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The Alps by the Sea

Mountains

The snow covered peaks of Gelas (A. Rivelli/PNAM).

The Maritime Alps, the first and southernmost sector of the chain, have 24 peaks over 3000 metres. The highest point is the South Peak of Argentera, which is less than 50 kilometres from the beaches of the Côte d'Azur.

On the shadier side of these mountains are the remains of the great glaciers that covered the Alps during the ice ages. In the upper valleys there are around 300 lakes, deep blue in colour, that were formed in that period. There are also plant and animal species typical of colder climates.

Despite the vicinity of the sea, the Maritime mountains have the flavour of "real mountains", because of their often harsh and wild nature they win over anyone who comes here: whether to climb the hardest routes on Corno Stella or for a relaxing walk to the Valasco plain; or for ski mountaineering in the middle of winter to Rocca d'Orel, or for a day walking among the hundreds of lakes dotted around Valle Gesso.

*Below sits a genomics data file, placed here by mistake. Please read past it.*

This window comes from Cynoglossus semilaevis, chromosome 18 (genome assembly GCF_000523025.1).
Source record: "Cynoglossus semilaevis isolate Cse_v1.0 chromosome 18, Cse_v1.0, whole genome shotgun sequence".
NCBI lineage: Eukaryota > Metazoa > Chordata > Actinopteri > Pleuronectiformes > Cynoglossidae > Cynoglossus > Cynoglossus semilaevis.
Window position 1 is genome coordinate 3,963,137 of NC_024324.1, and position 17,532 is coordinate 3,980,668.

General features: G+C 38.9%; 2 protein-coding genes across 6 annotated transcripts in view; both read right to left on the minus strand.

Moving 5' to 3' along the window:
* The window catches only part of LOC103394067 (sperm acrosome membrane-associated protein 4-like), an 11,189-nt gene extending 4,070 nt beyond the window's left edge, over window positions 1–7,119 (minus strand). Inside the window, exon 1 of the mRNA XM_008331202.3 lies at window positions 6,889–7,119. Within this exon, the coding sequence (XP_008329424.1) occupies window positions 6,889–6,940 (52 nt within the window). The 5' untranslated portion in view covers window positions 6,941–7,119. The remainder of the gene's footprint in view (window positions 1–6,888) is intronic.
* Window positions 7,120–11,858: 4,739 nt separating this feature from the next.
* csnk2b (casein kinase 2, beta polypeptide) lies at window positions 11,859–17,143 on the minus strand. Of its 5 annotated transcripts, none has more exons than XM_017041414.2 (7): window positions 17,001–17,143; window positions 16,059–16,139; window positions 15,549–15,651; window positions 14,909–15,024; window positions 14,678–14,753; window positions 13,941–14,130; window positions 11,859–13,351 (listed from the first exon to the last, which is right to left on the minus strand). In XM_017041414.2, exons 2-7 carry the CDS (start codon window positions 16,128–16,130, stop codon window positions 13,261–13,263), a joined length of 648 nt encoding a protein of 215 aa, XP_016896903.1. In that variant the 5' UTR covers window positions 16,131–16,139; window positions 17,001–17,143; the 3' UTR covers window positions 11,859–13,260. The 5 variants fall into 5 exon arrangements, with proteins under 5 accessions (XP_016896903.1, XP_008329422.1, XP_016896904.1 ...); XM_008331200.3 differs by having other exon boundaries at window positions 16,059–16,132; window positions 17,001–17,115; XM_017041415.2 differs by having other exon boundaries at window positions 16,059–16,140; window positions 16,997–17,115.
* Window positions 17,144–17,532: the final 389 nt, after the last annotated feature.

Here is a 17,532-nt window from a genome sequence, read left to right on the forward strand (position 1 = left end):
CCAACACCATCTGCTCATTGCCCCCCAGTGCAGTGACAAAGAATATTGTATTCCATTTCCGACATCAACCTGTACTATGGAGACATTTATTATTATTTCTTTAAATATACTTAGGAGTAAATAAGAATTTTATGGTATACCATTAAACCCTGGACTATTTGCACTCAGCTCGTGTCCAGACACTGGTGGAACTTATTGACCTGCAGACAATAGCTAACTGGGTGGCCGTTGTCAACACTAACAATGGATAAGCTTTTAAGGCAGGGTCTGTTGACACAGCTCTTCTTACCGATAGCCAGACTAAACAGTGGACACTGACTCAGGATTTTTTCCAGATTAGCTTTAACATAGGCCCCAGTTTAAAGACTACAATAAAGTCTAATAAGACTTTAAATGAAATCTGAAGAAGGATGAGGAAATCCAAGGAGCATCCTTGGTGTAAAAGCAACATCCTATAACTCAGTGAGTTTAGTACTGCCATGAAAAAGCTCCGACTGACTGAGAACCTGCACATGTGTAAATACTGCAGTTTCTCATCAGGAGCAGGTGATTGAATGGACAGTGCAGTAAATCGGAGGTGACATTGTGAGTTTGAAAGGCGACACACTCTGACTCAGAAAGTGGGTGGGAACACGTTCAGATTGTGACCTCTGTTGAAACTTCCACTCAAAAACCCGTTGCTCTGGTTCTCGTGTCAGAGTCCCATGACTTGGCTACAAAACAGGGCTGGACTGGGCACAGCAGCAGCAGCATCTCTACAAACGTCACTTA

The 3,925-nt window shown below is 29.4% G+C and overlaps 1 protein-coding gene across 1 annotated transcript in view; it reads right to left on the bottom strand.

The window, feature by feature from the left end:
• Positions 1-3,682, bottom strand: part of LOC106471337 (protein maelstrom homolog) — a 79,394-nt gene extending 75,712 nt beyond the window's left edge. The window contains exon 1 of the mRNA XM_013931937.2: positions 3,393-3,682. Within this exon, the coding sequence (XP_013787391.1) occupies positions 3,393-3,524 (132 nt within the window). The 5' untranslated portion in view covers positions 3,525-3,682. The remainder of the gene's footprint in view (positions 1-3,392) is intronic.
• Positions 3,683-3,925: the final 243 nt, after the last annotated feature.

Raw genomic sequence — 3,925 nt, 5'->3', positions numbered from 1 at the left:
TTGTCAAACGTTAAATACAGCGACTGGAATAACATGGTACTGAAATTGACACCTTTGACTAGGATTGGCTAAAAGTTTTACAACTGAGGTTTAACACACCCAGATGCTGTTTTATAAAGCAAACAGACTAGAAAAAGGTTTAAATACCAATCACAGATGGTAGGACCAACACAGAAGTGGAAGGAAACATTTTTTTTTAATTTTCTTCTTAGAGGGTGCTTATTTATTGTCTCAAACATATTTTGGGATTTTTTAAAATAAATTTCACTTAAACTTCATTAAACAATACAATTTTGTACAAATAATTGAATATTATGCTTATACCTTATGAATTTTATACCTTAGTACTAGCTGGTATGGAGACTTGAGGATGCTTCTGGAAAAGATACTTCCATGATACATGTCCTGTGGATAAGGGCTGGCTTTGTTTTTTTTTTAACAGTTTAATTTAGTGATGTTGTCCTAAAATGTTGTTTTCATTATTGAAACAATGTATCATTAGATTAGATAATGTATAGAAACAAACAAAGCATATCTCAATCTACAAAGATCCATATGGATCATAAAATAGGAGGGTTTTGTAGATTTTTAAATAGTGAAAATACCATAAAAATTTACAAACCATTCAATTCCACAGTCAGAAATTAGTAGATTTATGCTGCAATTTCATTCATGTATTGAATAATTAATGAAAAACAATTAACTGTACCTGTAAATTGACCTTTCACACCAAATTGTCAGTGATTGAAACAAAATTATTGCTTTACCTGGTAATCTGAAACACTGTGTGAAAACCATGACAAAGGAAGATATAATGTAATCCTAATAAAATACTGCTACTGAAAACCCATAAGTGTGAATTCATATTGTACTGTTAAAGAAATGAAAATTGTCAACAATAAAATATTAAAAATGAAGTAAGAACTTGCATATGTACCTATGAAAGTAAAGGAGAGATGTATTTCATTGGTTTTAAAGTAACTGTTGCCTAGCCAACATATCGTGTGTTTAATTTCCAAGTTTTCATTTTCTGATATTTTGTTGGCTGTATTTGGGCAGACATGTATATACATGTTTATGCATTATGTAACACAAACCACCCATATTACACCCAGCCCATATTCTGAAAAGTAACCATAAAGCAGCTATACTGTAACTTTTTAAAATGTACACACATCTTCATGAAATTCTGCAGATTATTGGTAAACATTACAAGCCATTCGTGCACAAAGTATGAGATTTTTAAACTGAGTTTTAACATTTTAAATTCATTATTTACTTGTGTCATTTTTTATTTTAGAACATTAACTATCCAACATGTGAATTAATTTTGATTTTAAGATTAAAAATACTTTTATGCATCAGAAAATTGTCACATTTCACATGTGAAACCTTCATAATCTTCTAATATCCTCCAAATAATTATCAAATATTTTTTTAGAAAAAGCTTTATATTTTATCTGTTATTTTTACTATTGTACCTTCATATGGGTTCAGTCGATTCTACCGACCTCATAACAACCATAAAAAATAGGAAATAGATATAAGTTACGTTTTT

Argentera

The roof of the Maritime Alps

The Argentera Ridge, with the South Peak at 3297 metres, is the highest part of the Maritime Alps.

Monte Matto

The highest wall in the Maritime Alps

Seen from below the Matto massif counterbalances the Argentera range; the valley looks like it was drawn by a child, hemmed in precisely by two symmetrical mountains.

Gelas

The southernmost glacier in the Alps

"The weather is superb and we couldn't ask for more, the wide panorama that stretches from the Apennines to the distant eastern Alps is a truly grand picture". Meo Figari, Alpinismo senza chiodi ...


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